Mission objectives

The Transiting Exoplanet Survey Satellite (TESS) is a NASA-sponsored Astrophysics Explorer-class mission that is performing a near all-sky survey to search for planets transiting nearby stars. The primary goal of TESS is to discover planets smaller than Neptune that transit stars bright enough to enable follow-up spectroscopic observations that can provide planet masses and atmospheric compositions.


TESS launched on April 18, 2018 and after a series of maneuvers was placed in a highly-elliptical 13.7 day orbit around the Earth. TESS began regular science operations on July 25, 2018. In the 2-year prime mission, TESS monitors over 200,000 main-sequence dwarf stars with four wide-field optical CCD cameras to detect periodic drops in brightness caused by planetary transits. Photometry of these pre-selected targets is recorded every 2 minutes. TESS also obtains full-frame images (FFIs) of the entire, four camera field-of-view (24 x 96 degrees) at a cadence of 30 minutes to facilitate additional science.

TESS was approved for an extended mission that starts in July 2020. In the extended mission TESS will change focus to become a community science focused mission. A new 20-second cadence data mode will be introduced and the FFI cadence will be changed to 10-minutes.

The first light image from TESS, showing the combined view of all four of its cameras taken on August 7, 2018. Image Credit: NASA/MIT/TESS

From Kepler to TESS

NASA's Kepler Mission was, during its 4 year prime mission from 2009-2013, a statistical transit survey designed to determine the frequency of Earth-sized planets around other stars. Kepler revealed thousands of exoplanets orbiting stars in its 115 square degree field-of view, which covered about 0.25 percent of the sky. While Kepler was revolutionary in its finding that Earth-to-Neptune-sized planets are common, the bulk of the stars in the Kepler field lie at distances of hundreds to thousands of parsecs, making it difficult to obtain ground-based follow-up observations for many systems.

The TESS Mission is designed to survey over 85% of the sky (an area of sky 400 times larger than covered by Kepler) to search for planets around nearby stars (within ~200 light years). TESS stars are typically 30-100 times brighter than those surveyed by the Kepler satellite. Planets detected around these stars are therefore far easier to characterize with follow-up observations, resulting in refined measurements of planet masses, sizes, densities, and atmospheric properties.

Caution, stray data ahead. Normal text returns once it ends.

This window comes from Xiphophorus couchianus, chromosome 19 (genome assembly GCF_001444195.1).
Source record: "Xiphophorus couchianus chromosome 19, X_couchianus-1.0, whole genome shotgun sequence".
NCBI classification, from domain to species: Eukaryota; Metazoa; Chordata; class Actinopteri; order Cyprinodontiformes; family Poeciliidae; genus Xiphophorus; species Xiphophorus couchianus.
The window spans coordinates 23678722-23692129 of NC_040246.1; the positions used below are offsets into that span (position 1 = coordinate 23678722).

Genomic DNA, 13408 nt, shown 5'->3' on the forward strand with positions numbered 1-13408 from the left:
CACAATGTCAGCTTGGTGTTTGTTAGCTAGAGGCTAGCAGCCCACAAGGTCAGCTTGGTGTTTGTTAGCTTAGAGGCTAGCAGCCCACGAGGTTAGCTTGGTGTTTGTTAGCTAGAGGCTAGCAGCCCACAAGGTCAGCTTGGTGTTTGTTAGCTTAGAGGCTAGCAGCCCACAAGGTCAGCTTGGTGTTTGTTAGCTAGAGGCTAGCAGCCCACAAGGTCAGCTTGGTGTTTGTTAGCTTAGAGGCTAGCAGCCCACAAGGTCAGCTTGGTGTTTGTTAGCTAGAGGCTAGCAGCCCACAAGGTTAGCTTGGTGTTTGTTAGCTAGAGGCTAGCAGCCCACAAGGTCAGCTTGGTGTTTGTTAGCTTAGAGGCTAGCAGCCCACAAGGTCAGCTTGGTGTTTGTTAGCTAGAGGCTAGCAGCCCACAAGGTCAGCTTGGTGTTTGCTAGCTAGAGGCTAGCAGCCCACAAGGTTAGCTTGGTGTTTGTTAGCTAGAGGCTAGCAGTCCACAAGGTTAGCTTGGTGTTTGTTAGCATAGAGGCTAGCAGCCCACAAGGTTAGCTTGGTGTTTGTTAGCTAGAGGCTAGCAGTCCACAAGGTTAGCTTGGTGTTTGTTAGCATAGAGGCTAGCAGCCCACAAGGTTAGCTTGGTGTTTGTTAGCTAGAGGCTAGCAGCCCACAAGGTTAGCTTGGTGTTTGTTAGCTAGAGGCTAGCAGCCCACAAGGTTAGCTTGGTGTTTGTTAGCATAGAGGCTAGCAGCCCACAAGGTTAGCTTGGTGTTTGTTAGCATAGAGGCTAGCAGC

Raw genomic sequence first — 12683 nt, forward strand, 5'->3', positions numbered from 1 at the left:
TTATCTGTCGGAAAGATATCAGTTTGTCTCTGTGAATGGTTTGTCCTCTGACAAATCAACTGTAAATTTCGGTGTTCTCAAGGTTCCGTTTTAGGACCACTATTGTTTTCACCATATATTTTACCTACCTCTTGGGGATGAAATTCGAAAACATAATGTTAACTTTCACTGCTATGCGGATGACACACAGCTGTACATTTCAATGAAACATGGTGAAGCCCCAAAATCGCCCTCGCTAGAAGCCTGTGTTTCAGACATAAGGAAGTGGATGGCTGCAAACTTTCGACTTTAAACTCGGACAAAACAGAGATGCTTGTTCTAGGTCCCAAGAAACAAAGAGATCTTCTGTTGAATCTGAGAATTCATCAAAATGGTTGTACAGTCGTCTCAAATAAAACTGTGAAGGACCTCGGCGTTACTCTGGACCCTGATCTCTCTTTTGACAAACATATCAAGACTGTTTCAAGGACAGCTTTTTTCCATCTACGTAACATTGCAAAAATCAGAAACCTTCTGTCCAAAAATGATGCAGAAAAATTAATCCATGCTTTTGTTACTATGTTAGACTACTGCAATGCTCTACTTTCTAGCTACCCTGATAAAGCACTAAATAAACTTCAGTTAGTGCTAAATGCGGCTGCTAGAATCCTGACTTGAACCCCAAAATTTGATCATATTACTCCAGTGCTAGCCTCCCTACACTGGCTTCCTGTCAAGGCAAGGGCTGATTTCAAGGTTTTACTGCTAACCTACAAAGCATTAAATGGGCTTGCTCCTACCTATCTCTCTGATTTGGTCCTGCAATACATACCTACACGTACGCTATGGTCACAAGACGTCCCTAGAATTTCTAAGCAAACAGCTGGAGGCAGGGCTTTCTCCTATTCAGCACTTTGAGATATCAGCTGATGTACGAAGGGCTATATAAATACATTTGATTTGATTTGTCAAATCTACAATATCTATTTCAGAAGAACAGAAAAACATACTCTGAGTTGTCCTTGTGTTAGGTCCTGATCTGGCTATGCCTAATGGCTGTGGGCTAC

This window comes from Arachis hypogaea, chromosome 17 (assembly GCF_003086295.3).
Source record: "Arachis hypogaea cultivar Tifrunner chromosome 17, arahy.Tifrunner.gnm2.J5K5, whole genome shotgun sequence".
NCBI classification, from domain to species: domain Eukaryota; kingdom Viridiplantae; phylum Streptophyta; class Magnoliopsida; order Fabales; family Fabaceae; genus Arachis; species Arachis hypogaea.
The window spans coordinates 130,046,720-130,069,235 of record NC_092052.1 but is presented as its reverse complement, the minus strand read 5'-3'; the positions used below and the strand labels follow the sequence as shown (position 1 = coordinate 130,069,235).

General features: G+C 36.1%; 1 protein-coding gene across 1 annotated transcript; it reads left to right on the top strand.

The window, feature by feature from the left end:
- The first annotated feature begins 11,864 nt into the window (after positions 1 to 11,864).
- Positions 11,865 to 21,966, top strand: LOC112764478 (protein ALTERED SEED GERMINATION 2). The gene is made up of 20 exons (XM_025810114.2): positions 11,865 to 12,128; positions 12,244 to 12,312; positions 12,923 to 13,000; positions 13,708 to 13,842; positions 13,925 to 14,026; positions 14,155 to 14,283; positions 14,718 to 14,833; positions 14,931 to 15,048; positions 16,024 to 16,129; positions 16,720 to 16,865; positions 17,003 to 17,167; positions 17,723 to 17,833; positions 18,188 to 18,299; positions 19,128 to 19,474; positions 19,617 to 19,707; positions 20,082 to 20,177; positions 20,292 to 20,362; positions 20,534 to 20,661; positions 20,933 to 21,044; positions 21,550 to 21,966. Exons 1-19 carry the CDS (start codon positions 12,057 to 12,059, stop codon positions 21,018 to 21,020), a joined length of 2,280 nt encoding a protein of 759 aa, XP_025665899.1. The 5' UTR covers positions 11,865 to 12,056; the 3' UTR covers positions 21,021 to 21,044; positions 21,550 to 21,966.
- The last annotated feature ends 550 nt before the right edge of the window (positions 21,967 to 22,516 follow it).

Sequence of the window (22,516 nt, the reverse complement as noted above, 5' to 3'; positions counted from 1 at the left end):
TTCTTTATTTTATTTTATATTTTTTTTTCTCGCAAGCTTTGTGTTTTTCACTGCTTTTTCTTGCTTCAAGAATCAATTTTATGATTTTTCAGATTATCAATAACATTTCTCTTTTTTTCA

The TESS Mission will discover new Earths and super-Earths in the solar neighborhood. Image Credit: NASA

TESS Mission Organization

The TESS Mission is led by the Massachusetts Institute of Technology (MIT), which is responsible for the overall direction of the mission. The TESS Science Office (TSO) is a partnership between MIT's Physics Department and Kavli Institute for Astrophysics and Space Research and the Smithsonian Astrophysical Observatory. The TESS Science Office analyzes the science data and organizes the co-investigators, collaborators, and working groups. The MIT Lincoln Laboratory led the science camera development and construction.

NASA's Goddard Space Flight Center (GSFC) provides project management, systems engineering, and safety and mission assurance. The TESS Science Support Center (TSSC) at GSFC operates the Guest Investigator Program and supports the science community proposing for new science with TESS.

The spacecraft is operated by Northrop Grumman Innovation Systems. This includes mission operations at the Mission Operation Center.

The data are processed by the Science Processing Operations Center (SPOC) at NASA Ames Research Center. All TESS raw and processed data are made publicly available through the Mikulski Archive for Space Telescopes (MAST), operated by the Space Telescope Science Institute (STScI).

TESS Guest Investigator Program

The TESS Mission has a robust Guest Investigator Program (GI program) that is managed by the TESS Science Support Center at NASA Goddard Space Flight Center. Under the GI program, the astrophysics community may propose new 2 minute and 20 second cadence targets and investigations using the FFI data. TESS GI calls for proposals occur once per year and are announced within the NASA ROSES solicitation. About 200,000 targets will be available for each GI program cycle during the extended mission.

The TESS GI program welcomes proposals including, but not exclusive to, exoplanet, stellar, extragalactic, and solar system science. For specific guidelines on proposing targets through the GI program, visit our Proposal Preparation page.